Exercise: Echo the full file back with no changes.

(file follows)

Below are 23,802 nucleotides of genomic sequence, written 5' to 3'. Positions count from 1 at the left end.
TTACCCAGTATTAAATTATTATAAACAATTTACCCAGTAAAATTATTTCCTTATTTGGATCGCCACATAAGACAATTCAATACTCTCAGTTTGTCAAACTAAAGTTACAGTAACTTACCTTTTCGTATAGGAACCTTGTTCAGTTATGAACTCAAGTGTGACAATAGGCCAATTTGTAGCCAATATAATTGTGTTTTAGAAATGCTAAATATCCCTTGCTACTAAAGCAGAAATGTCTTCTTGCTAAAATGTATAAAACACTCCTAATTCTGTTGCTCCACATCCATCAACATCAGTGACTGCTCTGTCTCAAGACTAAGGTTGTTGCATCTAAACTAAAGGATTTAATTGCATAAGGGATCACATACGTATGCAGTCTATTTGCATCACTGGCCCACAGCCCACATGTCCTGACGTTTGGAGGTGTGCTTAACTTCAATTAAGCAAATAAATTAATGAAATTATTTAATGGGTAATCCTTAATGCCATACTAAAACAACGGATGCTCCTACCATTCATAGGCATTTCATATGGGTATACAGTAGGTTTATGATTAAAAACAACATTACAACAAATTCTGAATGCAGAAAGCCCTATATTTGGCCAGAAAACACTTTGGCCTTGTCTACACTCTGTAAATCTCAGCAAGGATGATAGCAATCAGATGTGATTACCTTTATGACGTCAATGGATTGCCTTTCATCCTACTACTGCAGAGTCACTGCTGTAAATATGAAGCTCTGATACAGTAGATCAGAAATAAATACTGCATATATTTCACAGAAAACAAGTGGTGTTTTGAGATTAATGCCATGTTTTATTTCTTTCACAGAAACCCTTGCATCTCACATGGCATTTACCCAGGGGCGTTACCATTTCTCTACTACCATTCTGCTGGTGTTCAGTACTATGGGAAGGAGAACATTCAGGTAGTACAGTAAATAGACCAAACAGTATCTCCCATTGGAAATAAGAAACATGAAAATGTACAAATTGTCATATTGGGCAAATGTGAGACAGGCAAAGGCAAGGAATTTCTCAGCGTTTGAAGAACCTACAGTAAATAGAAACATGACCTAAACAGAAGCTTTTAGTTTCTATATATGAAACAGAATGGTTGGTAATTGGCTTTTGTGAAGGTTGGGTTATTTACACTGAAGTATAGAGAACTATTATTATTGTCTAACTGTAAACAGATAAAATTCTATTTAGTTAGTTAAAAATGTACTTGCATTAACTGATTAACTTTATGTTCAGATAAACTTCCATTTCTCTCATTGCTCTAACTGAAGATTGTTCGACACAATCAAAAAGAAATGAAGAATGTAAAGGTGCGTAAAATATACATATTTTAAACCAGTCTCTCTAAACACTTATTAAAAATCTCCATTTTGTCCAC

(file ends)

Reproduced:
Below are 23,802 nucleotides of genomic sequence, written 5' to 3'. Positions count from 1 at the left end.
TTACCCAGTATTAAATTATTATAAACAATTTACCCAGTAAAATTATTTCCTTATTTGGATCGCCACATAAGACAATTCAATACTCTCAGTTTGTCAAACTAAAGTTACAGTAACTTACCTTTTCGTATAGGAACCTTGTTCAGTTATGAACTCAAGTGTGACAATAGGCCAATTTGTAGCCAATATAATTGTGTTTTAGAAATGCTAAATATCCCTTGCTACTAAAGCAGAAATGTCTTCTTGCTAAAATGTATAAAACACTCCTAATTCTGTTGCTCCACATCCATCAACATCAGTGACTGCTCTGTCTCAAGACTAAGGTTGTTGCATCTAAACTAAAGGATTTAATTGCATAAGGGATCACATACGTATGCAGTCTATTTGCATCACTGGCCCACAGCCCACATGTCCTGACGTTTGGAGGTGTGCTTAACTTCAATTAAGCAAATAAATTAATGAAATTATTTAATGGGTAATCCTTAATGCCATACTAAAACAACGGATGCTCCTACCATTCATAGGCATTTCATATGGGTATACAGTAGGTTTATGATTAAAAACAACATTACAACAAATTCTGAATGCAGAAAGCCCTATATTTGGCCAGAAAACACTTTGGCCTTGTCTACACTCTGTAAATCTCAGCAAGGATGATAGCAATCAGATGTGATTACCTTTATGACGTCAATGGATTGCCTTTCATCCTACTACTGCAGAGTCACTGCTGTAAATATGAAGCTCTGATACAGTAGATCAGAAATAAATACTGCATATATTTCACAGAAAACAAGTGGTGTTTTGAGATTAATGCCATGTTTTATTTCTTTCACAGAAACCCTTGCATCTCACATGGCATTTACCCAGGGGCGTTACCATTTCTCTACTACCATTCTGCTGGTGTTCAGTACTATGGGAAGGAGAACATTCAGGTAGTACAGTAAATAGACCAAACAGTATCTCCCATTGGAAATAAGAAACATGAAAATGTACAAATTGTCATATTGGGCAAATGTGAGACAGGCAAAGGCAAGGAATTTCTCAGCGTTTGAAGAACCTACAGTAAATAGAAACATGACCTAAACAGAAGCTTTTAGTTTCTATATATGAAACAGAATGGTTGGTAATTGGCTTTTGTGAAGGTTGGGTTATTTACACTGAAGTATAGAGAACTATTATTATTGTCTAACTGTAAACAGATAAAATTCTATTTAGTTAGTTAAAAATGTACTTGCATTAACTGATTAACTTTATGTTCAGATAAACTTCCATTTCTCTCATTGCTCTAACTGAAGATTGTTCGACACAATCAAAAAGAAATGAAGAATGTAAAGGTGCGTAAAATATACATATTTTAAACCAGTCTCTCTAAACACTTATTAAAAATCTCCATTTTGTCCAC